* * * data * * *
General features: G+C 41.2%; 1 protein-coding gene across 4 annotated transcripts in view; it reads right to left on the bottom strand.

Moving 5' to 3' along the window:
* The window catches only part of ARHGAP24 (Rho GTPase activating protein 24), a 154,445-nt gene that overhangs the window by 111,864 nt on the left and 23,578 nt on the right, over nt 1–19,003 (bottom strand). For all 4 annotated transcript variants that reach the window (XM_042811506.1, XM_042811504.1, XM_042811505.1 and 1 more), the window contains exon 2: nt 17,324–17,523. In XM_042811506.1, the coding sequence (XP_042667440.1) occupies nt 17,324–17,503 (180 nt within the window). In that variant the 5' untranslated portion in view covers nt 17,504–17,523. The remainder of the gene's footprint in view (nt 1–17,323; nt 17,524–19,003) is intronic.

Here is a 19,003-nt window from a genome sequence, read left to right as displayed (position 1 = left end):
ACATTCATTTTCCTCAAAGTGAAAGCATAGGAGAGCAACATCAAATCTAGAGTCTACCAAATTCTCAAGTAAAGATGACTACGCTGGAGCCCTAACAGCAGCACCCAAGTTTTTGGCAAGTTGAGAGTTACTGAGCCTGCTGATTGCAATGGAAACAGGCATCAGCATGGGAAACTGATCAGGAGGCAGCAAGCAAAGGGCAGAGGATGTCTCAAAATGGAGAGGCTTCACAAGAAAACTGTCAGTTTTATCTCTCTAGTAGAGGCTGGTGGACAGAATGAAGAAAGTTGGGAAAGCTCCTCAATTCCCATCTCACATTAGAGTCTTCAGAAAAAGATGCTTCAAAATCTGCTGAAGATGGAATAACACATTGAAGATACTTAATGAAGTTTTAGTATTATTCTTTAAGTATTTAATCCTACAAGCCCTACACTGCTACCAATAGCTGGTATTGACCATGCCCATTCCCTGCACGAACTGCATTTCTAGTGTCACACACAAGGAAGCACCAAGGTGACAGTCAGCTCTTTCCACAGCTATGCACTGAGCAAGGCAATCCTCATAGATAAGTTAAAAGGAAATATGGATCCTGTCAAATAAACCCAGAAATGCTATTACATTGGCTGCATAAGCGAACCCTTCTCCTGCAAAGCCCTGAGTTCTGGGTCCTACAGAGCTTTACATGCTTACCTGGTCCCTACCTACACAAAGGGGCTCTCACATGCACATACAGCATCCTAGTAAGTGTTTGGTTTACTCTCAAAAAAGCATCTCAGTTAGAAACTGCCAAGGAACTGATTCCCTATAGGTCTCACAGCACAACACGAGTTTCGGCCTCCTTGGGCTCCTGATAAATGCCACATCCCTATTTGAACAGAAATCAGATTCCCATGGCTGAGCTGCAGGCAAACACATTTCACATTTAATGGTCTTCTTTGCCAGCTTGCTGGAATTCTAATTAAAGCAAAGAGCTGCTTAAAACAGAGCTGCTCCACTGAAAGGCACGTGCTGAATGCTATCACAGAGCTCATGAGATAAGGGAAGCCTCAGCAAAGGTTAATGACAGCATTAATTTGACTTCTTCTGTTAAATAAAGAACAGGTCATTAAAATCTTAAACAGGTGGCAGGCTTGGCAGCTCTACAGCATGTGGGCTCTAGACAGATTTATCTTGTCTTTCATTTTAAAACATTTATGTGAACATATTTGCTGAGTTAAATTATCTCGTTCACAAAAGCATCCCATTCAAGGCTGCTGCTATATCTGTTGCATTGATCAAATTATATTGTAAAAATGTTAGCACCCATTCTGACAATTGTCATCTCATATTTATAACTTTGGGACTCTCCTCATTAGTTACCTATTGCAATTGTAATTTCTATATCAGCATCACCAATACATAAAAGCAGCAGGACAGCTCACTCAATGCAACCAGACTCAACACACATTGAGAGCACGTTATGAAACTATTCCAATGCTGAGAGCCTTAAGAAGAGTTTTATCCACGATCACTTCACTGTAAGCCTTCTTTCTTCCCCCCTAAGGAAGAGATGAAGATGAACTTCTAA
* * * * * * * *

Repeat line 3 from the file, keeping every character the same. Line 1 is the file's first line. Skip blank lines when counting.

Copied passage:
* The window catches only part of ARHGAP24 (Rho GTPase activating protein 24), a 154,445-nt gene that overhangs the window by 111,864 nt on the left and 23,578 nt on the right, over nt 1–19,003 (bottom strand). For all 4 annotated transcript variants that reach the window (XM_042811506.1, XM_042811504.1, XM_042811505.1 and 1 more), the window contains exon 2: nt 17,324–17,523. In XM_042811506.1, the coding sequence (XP_042667440.1) occupies nt 17,324–17,503 (180 nt within the window). In that variant the 5' untranslated portion in view covers nt 17,504–17,523. The remainder of the gene's footprint in view (nt 1–17,323; nt 17,524–19,003) is intronic.